Dezron Douglas and Brandee Younger Credit: Deneka Peniston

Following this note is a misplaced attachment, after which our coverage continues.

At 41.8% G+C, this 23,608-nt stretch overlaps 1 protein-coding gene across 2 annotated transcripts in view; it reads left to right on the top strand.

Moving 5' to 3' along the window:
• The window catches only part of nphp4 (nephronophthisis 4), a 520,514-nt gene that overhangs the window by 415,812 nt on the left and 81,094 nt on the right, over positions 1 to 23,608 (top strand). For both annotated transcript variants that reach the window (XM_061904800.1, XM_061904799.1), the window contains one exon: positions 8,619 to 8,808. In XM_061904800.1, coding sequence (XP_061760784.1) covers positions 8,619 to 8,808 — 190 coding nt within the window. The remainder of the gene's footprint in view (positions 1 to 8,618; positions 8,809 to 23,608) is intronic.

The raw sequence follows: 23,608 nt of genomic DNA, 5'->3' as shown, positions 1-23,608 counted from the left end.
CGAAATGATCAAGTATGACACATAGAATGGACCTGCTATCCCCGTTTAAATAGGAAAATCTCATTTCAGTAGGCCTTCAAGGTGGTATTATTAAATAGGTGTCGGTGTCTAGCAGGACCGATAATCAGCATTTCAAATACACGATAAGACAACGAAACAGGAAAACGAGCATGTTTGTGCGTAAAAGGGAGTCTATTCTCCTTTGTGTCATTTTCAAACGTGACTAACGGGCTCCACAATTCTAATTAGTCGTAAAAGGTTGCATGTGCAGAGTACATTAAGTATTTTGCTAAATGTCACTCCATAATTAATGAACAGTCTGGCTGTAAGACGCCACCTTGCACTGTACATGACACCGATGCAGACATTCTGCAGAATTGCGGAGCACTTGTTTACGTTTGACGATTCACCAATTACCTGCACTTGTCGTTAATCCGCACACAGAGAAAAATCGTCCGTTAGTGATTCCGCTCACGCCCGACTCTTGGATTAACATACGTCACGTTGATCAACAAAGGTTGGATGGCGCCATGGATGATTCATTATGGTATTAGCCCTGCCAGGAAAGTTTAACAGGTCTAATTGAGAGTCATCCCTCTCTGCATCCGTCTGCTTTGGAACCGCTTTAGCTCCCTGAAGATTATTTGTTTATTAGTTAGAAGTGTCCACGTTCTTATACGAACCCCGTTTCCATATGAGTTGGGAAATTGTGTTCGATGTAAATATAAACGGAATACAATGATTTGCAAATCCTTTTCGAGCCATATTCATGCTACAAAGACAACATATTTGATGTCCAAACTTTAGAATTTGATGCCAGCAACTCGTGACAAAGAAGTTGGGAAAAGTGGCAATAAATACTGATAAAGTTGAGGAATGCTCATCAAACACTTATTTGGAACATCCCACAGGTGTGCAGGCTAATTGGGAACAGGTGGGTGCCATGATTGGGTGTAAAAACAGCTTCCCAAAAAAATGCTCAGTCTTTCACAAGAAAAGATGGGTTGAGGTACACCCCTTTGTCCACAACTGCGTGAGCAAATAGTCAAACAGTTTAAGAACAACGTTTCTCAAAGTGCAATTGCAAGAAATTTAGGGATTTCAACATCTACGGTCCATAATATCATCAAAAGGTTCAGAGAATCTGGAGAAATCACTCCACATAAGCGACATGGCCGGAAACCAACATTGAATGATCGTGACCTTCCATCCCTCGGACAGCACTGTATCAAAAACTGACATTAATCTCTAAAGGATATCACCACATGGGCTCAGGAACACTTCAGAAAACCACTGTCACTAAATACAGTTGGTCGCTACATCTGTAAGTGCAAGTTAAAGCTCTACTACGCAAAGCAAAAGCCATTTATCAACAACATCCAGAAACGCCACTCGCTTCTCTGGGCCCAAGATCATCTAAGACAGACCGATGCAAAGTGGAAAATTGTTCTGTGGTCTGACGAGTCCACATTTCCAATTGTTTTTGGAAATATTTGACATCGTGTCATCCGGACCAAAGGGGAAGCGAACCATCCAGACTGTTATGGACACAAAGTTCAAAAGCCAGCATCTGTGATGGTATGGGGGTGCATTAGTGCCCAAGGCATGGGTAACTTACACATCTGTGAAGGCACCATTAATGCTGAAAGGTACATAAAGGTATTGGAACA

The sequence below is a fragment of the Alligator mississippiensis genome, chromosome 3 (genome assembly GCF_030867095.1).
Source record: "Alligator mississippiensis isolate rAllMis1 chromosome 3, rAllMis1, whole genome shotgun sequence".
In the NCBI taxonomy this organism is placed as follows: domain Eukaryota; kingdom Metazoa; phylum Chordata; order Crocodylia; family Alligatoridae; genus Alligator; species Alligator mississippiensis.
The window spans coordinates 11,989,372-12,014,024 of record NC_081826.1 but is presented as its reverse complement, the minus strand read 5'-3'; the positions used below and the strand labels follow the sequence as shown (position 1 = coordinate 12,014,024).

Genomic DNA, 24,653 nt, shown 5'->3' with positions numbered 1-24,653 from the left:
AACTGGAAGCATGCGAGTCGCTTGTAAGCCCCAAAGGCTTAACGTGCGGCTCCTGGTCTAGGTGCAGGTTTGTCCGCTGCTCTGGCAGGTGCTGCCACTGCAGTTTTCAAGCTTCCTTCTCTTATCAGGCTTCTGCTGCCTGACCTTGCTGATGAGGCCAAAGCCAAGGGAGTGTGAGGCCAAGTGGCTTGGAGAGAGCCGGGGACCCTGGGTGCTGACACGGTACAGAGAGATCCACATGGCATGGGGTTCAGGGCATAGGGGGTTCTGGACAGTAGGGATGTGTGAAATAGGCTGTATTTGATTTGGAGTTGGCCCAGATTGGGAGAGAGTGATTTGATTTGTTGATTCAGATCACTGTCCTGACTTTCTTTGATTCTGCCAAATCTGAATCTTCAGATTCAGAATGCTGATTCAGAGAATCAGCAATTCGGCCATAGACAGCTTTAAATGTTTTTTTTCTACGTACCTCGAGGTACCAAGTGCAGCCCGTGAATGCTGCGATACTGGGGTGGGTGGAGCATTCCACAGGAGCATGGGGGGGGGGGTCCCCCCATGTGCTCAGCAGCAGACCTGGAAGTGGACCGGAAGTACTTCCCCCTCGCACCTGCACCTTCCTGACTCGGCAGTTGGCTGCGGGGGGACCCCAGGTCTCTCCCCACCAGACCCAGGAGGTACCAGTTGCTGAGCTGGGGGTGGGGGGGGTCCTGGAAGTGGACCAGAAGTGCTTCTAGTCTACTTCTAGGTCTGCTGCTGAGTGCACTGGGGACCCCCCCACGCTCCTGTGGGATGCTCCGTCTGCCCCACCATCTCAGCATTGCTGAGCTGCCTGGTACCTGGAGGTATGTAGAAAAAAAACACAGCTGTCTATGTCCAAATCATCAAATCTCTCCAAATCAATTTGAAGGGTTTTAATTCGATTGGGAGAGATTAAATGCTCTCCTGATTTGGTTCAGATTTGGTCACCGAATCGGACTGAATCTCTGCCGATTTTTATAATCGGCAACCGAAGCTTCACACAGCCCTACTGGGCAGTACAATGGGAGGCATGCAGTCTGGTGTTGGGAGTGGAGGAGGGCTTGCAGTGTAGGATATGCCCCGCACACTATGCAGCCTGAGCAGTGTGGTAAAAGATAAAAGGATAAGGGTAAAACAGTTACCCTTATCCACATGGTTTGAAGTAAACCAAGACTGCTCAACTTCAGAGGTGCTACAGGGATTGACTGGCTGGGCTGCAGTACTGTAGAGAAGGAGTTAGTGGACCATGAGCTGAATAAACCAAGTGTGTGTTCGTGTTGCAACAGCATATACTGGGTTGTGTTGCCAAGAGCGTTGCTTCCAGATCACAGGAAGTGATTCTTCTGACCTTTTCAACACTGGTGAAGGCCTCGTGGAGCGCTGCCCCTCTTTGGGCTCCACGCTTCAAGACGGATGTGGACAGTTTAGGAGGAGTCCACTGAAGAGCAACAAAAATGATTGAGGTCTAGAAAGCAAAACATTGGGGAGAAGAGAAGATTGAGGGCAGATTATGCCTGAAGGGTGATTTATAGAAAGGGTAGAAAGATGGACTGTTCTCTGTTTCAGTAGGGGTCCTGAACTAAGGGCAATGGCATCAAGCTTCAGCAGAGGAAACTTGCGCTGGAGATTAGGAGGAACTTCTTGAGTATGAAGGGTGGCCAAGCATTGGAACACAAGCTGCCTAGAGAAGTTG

For the past few months, bassist Dezron Douglas and harpist Brandee Younger have dealt with the necessity of social distancing with their own kind of intimate gigs: a series of quietly uplifting performances streamed live through a shared microphone from their Manhattan apartment. Force Majeure collects a dozen of these songs along with brief, perceptive spoken-word asides that address cultural issues such as music’s role in the Black Lives Matter movement. Before the pandemic, Douglas and Younger worked in a wide array of contexts: They’ve both played with saxophonist Ravi Coltrane and on Makaya McCraven’s 2018 album Universal Beings. Douglas has led his Black Lion ensemble and also served as a sideman to such jazz legends as saxophonists Jackie McLean and Pharoah Sanders. Younger has led her own quartet, and her composition “Hortense” appeared in the 2019 Beyoncé documentary Homecoming. These experiences have given them a similarly diverse battery of resources, and the idiomatic juxtapositions in their repertoire blend them together lyrically. Younger’s glissandos combine with Douglas’s assertive rhythms to make the Sanders/Leon Thomas free-jazz spiritual “The Creator Has a Master Plan” fit in alongside the heft they bring to the cheery 1970s Sesame Street song “Sing” (which the Carpenters turned into a hit). While Younger channels the lead voices on the Jackson Five’s “Never Can Say Goodbye,” Douglas creates a fitting countermelody using a technique that nods to classic Motown bassists such as James Jamerson. They also upend the conventional roles of their instruments on Alice Coltrane’s “Gospel Trane,” as Younger turns propulsive to support Douglas’s lead. Their only original composition on the album, the closing “Toilet Paper Romance,” is an easygoing wordless conversation that evokes a couple sticking together through the minutiae of an ongoing crisis.   v